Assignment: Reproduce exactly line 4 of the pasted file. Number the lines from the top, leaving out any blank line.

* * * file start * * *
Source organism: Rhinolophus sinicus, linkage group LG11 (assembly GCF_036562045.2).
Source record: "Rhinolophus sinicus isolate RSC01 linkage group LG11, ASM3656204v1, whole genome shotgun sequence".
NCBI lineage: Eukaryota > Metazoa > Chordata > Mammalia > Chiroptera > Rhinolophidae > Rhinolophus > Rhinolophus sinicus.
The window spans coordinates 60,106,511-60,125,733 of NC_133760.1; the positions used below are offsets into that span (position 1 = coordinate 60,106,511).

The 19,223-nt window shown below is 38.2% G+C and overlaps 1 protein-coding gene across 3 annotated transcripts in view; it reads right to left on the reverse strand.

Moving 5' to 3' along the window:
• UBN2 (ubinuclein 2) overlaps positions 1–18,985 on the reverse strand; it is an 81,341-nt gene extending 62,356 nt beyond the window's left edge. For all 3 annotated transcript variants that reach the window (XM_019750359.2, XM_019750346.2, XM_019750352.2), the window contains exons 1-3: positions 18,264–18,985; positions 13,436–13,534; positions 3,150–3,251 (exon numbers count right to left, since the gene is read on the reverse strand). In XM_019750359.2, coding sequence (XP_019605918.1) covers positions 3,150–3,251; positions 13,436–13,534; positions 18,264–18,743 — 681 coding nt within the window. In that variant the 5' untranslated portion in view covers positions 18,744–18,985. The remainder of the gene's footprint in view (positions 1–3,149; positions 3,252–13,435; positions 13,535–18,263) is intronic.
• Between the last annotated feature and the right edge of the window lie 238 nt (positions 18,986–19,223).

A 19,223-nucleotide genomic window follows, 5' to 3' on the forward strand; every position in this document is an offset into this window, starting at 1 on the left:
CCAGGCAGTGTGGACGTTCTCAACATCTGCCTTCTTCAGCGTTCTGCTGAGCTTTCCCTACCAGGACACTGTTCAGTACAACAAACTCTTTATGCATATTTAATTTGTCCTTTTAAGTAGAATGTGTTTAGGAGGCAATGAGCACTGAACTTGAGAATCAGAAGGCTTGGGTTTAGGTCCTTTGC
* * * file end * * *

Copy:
The window spans coordinates 60,106,511-60,125,733 of NC_133760.1; the positions used below are offsets into that span (position 1 = coordinate 60,106,511).